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The Global Clinical MovementEducating Lawyers for Social Justice$
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Frank S. Bloch

Print publication date: 2010

Print ISBN-13: 9780195381146

Published to Oxford Scholarship Online: January 2011

DOI: 10.1093/acprof:oso/9780195381146.001.0001

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Beyond Legal Imperialism: US Clinical Legal Education and the New Law and Development

Beyond Legal Imperialism: US Clinical Legal Education and the New Law and Development

Chapter:
(p.134) 9 Beyond Legal Imperialism: US Clinical Legal Education and the New Law and Development
Source:
The Global Clinical Movement
Author(s):

RICHARD J. WILSON

Publisher:
Oxford University Press
DOI:10.1093/acprof:oso/9780195381146.003.0009

This chapter explores both a brief typology for the import and export of law, and three different stages in the law and development movement. It also examines the export of US clinical legal education in the context of that movement and argues that it is not legal imperialism, at least in the context of law and development theory as it is practiced today. It reviews the first stage of law and development policy (1960s to mid-1970s), which comes the closest to legal imperialism, but argues that even that critique is flawed. In the second, “rule of law and democracy” stage (1980s and 1990s) and the third, or “human rights and freedom” stage (late 1990s forward), clinical legal education has taken on an increasingly important, but always secondary place in the range of development priorities and alternatives.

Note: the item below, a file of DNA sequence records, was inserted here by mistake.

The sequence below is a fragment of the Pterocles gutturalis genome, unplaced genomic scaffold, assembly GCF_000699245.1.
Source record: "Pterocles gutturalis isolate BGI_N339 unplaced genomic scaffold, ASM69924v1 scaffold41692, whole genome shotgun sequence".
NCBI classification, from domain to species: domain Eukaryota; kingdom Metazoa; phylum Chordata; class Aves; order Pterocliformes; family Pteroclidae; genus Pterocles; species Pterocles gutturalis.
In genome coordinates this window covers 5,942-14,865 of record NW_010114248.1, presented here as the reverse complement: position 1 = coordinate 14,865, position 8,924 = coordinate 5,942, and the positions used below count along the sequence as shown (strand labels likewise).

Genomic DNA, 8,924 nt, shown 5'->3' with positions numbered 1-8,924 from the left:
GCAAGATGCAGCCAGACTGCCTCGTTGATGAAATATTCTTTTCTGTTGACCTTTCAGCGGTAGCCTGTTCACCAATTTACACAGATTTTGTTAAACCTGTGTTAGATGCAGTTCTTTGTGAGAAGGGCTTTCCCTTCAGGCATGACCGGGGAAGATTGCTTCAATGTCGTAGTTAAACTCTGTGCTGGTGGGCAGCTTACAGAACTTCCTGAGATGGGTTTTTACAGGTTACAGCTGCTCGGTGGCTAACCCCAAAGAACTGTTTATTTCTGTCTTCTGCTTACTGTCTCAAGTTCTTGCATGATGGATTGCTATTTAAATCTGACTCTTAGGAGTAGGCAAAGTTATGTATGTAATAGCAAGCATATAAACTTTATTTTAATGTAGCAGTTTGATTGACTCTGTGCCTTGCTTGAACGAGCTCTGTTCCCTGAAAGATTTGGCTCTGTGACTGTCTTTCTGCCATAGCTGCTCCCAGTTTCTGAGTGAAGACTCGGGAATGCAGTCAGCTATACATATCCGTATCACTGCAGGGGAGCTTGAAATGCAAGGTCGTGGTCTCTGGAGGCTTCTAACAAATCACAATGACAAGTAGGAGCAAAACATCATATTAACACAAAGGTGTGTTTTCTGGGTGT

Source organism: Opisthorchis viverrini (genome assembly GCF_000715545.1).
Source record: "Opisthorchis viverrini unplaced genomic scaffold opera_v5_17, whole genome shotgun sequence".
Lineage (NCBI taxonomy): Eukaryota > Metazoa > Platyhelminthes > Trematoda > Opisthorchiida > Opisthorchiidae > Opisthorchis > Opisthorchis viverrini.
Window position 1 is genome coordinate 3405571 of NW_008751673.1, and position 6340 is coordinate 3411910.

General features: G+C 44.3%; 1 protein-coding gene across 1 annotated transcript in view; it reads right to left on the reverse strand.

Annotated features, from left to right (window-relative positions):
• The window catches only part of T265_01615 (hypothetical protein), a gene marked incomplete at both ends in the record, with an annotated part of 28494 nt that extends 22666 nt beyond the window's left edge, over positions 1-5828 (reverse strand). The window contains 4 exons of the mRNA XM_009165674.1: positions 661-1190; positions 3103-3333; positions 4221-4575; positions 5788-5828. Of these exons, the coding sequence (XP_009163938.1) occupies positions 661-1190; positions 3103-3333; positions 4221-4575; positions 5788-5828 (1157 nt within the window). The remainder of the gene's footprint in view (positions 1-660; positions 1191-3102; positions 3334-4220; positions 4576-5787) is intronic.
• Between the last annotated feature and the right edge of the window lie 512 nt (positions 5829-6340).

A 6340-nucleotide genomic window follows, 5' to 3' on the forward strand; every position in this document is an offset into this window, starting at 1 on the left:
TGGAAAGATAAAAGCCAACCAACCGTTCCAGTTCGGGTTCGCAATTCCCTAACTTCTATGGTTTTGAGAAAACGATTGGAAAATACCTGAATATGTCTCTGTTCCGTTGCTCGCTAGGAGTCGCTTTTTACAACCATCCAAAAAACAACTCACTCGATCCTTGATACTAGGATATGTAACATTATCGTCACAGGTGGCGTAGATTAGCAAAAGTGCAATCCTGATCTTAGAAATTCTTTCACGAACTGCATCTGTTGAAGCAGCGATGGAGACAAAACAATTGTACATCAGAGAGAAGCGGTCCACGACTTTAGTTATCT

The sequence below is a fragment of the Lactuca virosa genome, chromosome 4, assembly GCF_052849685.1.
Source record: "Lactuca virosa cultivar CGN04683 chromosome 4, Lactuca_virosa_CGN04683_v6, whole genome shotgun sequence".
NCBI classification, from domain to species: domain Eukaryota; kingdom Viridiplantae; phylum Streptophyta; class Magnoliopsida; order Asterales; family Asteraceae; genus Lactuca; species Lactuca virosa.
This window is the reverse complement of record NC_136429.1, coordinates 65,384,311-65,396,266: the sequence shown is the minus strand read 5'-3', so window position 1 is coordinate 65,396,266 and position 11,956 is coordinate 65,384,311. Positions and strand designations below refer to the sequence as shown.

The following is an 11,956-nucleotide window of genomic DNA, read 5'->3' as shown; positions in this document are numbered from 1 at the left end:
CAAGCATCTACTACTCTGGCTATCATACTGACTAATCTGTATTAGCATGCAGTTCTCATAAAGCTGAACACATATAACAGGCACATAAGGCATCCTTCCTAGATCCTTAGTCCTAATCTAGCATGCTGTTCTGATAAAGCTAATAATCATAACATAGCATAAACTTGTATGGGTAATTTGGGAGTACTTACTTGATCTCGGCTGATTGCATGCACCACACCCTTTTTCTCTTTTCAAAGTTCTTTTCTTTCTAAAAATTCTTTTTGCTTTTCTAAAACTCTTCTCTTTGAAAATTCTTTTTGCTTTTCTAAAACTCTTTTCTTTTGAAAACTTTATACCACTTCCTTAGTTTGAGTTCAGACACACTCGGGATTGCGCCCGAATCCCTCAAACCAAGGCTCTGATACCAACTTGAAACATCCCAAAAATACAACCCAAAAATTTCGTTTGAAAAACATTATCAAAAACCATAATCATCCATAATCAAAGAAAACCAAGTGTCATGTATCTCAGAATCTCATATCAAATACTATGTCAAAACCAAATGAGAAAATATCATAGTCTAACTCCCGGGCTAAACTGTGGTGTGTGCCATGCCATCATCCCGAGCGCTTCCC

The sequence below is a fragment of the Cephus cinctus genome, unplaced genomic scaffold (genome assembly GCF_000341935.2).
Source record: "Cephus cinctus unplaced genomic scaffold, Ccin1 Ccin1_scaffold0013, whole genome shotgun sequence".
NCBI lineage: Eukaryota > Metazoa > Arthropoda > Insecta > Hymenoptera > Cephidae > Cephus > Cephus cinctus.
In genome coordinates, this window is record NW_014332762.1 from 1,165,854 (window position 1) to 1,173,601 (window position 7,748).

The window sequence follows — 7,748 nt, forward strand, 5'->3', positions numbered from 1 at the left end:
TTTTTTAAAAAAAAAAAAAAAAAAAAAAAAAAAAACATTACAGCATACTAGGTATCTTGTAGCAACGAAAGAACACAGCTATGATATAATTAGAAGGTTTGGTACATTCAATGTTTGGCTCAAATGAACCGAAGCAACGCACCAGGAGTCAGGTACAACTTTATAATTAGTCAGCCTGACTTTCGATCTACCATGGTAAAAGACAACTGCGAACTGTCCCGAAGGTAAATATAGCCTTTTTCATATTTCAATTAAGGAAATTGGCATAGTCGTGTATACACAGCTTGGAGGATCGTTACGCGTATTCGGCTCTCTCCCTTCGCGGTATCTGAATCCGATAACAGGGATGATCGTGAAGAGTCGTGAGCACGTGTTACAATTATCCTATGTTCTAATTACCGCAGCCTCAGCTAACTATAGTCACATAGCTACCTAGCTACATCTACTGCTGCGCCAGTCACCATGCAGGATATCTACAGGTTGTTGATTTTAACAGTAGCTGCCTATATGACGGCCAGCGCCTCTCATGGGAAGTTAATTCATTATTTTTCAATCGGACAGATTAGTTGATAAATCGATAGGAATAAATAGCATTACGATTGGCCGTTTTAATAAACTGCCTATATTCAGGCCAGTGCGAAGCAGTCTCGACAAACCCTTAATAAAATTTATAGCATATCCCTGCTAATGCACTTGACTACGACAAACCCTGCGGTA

Keywords:   clinical legal education, legal imperialism, clinical imperialism, legal transplants, legal transfer, US foreign policy, law and development, rule of law, democracy, freedom, human rights

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